The lower the number of variables you can create within your organization, the better your business will perform when outside factors change beyond your control.
By John Paglia III

I get asked quite frequently to design/share training manuals for the most common positions in the waste industry. While positions in the waste industry can become very routine and regimented, they must always continue to evolve, to avoid complacency, which goes hand in hand with an increase in accident/injury events. With that aside, no day is ever the same in the industry. While the core may be the same, the flavor of your day will vary depending upon your position. The short answer is that a magic playbook does not exist. You will never encounter the same scenario repetitive enough to create a “How to” guide to be prepared for it. This attribute drives some to the industry where they thrive in the environment, while others cannot seem to keep up with the pace and choose to go a different route.

Working with Current Trends
The same logic can also be applied to equipment serving the waste industry. What worked years ago, may no longer work today and especially in the future. In previous articles, I have talked about the push for automation on the collection side. To be clear, it does not just stop and start there. Due to an increase in demand for our services, and a lack of supplies and labor forces, we are forced many times to automate and streamline what we can. I found that this is only further supported on a couple of recent upcoming contracts. I was awarded the contracts, in part, due to my ability to start with new equipment in a timely fashion. One of the contracts required a few new collection trucks. Less than two years ago, I would have been able to be picky on the spec of the chassis that was readily available and already built ready to have a body mounted. Today, I was given a choice of three to choose from and, thankfully, with some minor tweaking, we were able to make changes that would keep it within “our standard spec”.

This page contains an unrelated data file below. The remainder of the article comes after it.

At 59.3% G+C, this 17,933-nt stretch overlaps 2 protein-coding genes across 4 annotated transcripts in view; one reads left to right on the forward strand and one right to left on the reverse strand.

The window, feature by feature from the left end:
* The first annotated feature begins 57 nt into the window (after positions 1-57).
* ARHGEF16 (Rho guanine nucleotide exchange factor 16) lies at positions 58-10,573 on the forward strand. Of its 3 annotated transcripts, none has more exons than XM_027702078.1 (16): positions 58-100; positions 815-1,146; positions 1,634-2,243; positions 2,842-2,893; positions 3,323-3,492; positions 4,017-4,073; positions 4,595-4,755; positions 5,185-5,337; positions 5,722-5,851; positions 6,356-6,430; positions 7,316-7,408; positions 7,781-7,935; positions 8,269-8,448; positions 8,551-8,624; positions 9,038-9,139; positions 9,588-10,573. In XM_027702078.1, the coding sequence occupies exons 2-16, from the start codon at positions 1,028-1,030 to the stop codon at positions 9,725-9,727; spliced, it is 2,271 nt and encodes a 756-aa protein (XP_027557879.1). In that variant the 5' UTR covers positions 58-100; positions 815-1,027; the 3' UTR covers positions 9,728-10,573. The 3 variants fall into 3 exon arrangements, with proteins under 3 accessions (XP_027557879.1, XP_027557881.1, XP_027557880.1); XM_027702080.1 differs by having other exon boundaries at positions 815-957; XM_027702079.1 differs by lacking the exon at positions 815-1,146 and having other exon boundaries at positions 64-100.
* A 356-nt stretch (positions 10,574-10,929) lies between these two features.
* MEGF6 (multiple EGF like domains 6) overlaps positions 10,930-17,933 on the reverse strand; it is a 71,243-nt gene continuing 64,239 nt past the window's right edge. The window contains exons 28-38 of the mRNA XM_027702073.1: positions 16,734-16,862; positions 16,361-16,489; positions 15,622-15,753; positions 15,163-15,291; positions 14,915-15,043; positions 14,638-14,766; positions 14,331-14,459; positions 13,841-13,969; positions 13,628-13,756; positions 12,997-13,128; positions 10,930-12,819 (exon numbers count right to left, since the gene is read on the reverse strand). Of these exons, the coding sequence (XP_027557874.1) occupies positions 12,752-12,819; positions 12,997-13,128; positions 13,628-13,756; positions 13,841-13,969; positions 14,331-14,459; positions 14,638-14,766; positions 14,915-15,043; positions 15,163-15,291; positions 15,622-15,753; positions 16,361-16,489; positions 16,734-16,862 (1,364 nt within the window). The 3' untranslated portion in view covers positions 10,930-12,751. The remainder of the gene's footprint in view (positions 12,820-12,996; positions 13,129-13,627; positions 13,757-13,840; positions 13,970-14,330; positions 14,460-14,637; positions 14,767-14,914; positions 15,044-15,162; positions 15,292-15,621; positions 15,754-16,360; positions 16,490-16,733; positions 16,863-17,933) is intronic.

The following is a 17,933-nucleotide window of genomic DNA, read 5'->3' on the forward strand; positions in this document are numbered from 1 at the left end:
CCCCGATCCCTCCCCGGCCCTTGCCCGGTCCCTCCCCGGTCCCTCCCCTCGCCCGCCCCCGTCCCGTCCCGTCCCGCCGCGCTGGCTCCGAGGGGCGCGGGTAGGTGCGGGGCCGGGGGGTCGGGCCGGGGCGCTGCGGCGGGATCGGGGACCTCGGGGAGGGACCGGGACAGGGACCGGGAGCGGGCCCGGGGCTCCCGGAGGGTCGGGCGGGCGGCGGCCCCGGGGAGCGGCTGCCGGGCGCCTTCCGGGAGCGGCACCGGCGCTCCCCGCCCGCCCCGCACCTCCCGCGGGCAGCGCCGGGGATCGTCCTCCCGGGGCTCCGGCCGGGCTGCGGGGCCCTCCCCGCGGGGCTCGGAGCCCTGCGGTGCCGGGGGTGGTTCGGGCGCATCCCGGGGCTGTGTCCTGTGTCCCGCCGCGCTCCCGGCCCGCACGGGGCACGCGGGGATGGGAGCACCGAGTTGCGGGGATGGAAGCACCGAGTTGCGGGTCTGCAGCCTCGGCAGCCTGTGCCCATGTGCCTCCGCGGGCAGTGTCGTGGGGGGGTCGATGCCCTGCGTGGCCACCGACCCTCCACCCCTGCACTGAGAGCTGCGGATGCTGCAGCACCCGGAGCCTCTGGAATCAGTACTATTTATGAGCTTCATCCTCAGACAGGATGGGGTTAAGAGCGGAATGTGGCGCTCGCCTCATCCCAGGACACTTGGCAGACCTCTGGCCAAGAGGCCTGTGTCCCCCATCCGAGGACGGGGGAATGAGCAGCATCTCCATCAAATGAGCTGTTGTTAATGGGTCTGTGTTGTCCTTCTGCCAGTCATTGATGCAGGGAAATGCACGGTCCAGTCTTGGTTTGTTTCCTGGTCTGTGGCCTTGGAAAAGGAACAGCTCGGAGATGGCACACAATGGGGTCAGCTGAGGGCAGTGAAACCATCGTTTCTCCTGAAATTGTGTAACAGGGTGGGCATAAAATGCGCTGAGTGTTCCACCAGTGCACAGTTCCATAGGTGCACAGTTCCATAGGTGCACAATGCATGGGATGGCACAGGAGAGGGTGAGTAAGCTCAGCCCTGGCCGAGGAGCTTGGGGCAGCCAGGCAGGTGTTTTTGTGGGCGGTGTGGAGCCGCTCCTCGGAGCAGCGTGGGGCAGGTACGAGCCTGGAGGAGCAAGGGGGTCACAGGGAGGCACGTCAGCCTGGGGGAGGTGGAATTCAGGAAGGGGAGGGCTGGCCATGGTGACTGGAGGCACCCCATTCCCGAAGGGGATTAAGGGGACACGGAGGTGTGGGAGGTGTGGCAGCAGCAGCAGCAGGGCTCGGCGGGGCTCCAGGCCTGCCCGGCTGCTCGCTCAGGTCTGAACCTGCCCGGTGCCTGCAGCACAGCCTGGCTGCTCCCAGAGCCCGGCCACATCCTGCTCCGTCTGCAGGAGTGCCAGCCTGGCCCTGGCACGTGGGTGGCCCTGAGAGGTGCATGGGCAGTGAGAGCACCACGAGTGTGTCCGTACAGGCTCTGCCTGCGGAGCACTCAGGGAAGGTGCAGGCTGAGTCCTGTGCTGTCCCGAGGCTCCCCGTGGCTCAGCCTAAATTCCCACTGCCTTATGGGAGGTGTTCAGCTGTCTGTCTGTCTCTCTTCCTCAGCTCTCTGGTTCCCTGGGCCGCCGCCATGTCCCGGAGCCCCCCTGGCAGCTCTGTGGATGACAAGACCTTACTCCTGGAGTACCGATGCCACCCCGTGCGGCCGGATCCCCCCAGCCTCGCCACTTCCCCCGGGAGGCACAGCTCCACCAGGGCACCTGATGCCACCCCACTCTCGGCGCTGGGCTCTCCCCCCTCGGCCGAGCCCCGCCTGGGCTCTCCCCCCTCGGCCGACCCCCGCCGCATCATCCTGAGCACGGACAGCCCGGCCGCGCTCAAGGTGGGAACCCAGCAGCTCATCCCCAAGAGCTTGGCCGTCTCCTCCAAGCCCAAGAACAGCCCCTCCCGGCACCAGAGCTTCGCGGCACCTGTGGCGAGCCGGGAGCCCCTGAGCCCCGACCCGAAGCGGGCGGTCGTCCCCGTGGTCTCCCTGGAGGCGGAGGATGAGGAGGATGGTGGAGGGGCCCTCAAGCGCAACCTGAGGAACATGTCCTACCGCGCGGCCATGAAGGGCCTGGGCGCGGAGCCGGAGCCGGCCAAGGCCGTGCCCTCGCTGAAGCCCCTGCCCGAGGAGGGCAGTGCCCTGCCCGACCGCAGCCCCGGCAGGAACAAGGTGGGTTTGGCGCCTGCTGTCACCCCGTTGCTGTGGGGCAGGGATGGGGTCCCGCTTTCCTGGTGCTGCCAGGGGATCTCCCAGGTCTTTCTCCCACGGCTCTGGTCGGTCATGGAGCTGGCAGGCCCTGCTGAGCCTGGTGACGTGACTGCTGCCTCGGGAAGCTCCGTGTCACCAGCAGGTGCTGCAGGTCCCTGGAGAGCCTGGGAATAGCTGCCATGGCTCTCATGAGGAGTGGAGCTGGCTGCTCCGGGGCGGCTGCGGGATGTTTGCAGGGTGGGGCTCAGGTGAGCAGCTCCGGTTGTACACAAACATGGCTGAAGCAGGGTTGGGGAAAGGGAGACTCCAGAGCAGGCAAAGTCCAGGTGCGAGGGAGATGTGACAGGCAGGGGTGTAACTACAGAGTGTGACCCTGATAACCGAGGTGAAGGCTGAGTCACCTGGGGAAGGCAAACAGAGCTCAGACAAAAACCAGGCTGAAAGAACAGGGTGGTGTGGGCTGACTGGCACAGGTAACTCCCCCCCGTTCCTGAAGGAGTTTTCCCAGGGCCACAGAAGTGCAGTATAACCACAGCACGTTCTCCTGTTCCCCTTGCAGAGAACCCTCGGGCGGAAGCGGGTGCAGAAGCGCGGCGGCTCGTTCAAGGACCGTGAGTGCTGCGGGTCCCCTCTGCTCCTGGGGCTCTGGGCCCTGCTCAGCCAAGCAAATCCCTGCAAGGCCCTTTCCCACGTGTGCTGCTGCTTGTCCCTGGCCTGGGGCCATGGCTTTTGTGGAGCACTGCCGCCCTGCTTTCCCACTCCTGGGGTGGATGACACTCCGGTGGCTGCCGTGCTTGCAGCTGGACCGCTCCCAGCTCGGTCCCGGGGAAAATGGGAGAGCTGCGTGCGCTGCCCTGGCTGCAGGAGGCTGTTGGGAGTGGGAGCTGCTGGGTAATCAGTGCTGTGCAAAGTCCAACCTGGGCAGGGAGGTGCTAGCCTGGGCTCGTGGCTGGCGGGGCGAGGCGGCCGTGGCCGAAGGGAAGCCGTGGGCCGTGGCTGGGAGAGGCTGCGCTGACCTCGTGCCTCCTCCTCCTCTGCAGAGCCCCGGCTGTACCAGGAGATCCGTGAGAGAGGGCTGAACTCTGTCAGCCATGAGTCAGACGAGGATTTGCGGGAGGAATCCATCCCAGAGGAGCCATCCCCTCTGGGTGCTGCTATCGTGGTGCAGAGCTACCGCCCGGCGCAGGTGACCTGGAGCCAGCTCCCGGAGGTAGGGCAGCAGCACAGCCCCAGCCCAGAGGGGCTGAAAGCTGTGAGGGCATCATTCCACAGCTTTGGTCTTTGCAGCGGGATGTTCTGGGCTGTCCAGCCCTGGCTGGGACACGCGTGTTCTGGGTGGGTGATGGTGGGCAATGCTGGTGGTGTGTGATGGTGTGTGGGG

Do Your Research
Anyone who follows my articles regularly knows I love to keep things as uniform as possible, when possible. The lower the number of variables you can create within your organization, the better your business will perform when outside factors change beyond your control. Once again, this logic does not just apply to purchasing equipment. For the sake of discussion specifically referencing your fleet, setting standards, and lowering your variances will create brand loyalty with your vendors, ease of maintenance, and driver efficiencies knowing the equipment. The smaller you are, no doubt this is easier to control. As you continue to grow, opportunities will present themselves that may not always align with your typical “first choice” vendor schedule. This opens the door for new vendors within the industry to have the opportunity to earn and retain your business not only on the first opportunity, but also for the long term. Sometimes you may be faced with trying something outside your company standard; if this is your only option, I encourage you to not stray too far in your variants. Do your research, consult your close circle and at the end of the day make your best business decision. Ultimately, if you are happy and your customer is happy, you are on the right track for success. | WA

John Paglia III is a 4th generation garbage man and President of IMG, the parent company of Florida Express Environmental. Currently, John is focused on growing his company and offering the highest level of customer service and prolonging the world that we live in today. He continues to cultivate his passion for business leadership, innovation and education through his memberships in the National Waste and Recycling Association, Legislative Affairs Committee for Florida, National Interstate Insurance Corporation and the Future Industry Leader Association. He is also an active member of the Detachable Container Association. John wakes up every day knowing the impact professional haulers have on their community is far greater than most realize. He can be reached at (352) 629-4349, e-mail [email protected] or visit